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First impressions of Toshiba’s glasses-free 3D experience

Ever since man donned bulky 3D glasses to experience true 3D from a television screen, he has dreamed of shedding them, stepping on them, and quite possibly, burning the remains. This year, that will become a reality for the well-heeled and patient consumer. While many manufacturers rolled into CES 2011 with TVs that use lighter, less expensive passive glasses, Toshiba went a step further and eliminated them entirely. The company will be one of the first on the consumer market to offer true, big-screen glasses-free 3D televisions, not prototypes but real consumer models that will hit the market in the second half of 2011. We got a chance to check out both in person at Toshiba’s CES 2011 exhibit.

Both televisions use parallax barriers to generate the 3D effect, which are basically tiny slits within the TV send different images to each eye – depending on where you stand. Toshiba’s sets have nine parallax zones, meaning there are 9 different areas around the TV you can stand to experience true 3D as it was intended. In between, the left- and right-eye images become disjointed.

In person, this basically means you need to watch the TV and keep moving until the 3D image catches – and stay in the sweet spot. A little head movement from side to side won’t hurt, but even a tiny step from side to side at 10 feet away can make or break image quality. Besides the dead spots this will leave on your couch where no one can experience 3D, it also restricts movement, which might be tolerable for a TV show but would probably feel like a prison sentence over the course of a two-hour movie.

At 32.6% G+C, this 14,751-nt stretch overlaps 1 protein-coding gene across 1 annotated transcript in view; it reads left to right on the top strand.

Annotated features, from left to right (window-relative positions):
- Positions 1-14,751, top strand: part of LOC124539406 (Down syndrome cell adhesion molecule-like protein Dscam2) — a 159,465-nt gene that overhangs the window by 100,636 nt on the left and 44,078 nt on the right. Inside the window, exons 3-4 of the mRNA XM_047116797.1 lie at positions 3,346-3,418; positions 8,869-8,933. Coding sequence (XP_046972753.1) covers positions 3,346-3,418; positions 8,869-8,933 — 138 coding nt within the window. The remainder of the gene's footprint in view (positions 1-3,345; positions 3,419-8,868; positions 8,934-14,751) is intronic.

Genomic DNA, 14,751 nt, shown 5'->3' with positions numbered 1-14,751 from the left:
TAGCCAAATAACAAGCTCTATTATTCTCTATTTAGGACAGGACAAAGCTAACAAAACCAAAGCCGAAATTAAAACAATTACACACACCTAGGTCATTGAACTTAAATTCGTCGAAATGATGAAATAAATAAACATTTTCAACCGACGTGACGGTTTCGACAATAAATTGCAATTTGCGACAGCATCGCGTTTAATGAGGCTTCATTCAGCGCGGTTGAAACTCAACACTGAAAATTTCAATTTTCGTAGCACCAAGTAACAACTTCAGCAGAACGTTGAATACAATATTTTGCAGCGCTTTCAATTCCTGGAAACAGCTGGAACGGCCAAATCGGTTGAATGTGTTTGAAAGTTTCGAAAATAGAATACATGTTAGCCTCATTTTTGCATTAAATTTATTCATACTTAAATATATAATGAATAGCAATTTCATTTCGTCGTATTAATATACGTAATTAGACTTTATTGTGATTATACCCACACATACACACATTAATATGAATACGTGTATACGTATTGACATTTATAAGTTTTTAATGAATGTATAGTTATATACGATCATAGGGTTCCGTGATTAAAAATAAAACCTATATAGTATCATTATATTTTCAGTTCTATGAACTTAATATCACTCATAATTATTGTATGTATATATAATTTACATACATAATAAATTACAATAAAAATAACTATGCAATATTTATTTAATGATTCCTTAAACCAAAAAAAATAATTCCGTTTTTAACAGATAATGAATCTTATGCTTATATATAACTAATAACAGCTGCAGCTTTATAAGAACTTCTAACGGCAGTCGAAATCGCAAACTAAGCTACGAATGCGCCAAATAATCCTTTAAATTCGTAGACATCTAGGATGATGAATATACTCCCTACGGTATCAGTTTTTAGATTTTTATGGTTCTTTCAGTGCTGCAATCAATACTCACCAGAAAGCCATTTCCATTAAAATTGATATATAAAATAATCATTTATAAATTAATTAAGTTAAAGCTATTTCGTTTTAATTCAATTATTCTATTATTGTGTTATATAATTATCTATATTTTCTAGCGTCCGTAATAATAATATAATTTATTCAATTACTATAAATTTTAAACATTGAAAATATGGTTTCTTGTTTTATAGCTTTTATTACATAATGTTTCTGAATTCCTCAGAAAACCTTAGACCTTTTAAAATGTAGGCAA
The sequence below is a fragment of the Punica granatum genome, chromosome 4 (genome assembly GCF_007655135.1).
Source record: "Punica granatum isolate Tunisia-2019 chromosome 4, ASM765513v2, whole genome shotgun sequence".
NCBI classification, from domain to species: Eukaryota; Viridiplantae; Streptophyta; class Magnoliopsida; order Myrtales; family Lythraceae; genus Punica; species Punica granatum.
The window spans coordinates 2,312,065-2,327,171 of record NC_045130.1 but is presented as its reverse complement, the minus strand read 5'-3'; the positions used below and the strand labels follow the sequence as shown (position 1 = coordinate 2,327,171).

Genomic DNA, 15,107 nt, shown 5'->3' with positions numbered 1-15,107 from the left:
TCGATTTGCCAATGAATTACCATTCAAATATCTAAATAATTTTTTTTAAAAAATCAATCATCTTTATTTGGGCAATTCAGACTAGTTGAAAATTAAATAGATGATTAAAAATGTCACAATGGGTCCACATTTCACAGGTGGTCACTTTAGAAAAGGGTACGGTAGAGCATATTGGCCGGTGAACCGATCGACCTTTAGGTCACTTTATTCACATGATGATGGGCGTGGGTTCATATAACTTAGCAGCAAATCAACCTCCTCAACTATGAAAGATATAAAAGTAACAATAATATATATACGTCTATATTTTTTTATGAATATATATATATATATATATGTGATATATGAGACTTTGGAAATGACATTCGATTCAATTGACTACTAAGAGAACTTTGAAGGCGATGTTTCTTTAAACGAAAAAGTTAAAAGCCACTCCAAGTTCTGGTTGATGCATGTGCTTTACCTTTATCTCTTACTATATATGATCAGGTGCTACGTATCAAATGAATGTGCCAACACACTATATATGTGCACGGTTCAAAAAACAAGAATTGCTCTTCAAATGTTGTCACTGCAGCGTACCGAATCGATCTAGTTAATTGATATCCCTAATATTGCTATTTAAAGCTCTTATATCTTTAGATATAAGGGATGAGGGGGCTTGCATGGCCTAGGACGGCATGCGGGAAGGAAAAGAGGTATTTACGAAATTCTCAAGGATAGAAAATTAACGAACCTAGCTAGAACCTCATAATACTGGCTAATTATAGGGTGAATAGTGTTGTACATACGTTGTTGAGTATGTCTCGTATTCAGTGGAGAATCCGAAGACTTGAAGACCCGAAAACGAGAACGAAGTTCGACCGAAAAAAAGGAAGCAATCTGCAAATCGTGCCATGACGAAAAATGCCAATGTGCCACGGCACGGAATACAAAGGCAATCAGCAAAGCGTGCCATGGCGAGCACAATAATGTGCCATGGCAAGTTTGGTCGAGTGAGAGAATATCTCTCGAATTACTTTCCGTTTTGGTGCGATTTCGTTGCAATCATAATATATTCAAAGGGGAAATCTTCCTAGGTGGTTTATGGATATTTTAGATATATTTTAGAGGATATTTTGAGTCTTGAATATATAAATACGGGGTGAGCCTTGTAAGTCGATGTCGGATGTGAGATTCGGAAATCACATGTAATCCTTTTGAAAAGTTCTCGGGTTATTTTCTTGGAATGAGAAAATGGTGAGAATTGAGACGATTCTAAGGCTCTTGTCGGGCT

When it works, it works well, but not perfectly. Toshiba claims all nine zones off the same experience, but we found the dead center spot offered tremendously improved picture quality that’s deeper, clearer, and a more solid-looking. Off to the side, the 3D effect seemed to lose most of its fizz, flattening to a level that almost requires you to focus to even notice the 3D.

Even under ideal conditions, the image doesn’t have the same in-your-face effect as our favorite 3D TVs from Panasonic, but it does have one leg up on any glasses solution besides convenience: It’s brighter. Because any form of glasses block the light to one eye half the time, they often result in a dim image that Toshiba’s glasses-free 3D TVs don’t exhibit.

Since the parallax barrier technique effectively halves the resolution of the TV by sending half the pixels to one eye and half to another, Toshiba had to step resolution on the screens up from the usual 1080p to 4K. It did seem to preserve the fidelity of source material in 3D, and it will also offer true 4K resolution when it operates in 2D mode. Both TVs will also offer CEVO, Toshiba’s suite of tools derived from Cell TV, including Resolution+ for enhancing source content and 2D to 3D conversion.

Toshiba promises that its glasses-free displays will go on sale to consumers in the second-half of this year, but prices remain a distant talking point that likely won’t be on the table for months. After our hands-on time with the prototypes, we aren’t convinced the first generation of this technology will be a hit with mainstream consumers, but Toshiba’s progress in 3D from last year and the fact that it plans to offer the displays commercially this year, both seem like solid indications that mankind won’t be bound by the weight of 3D glasses forever.

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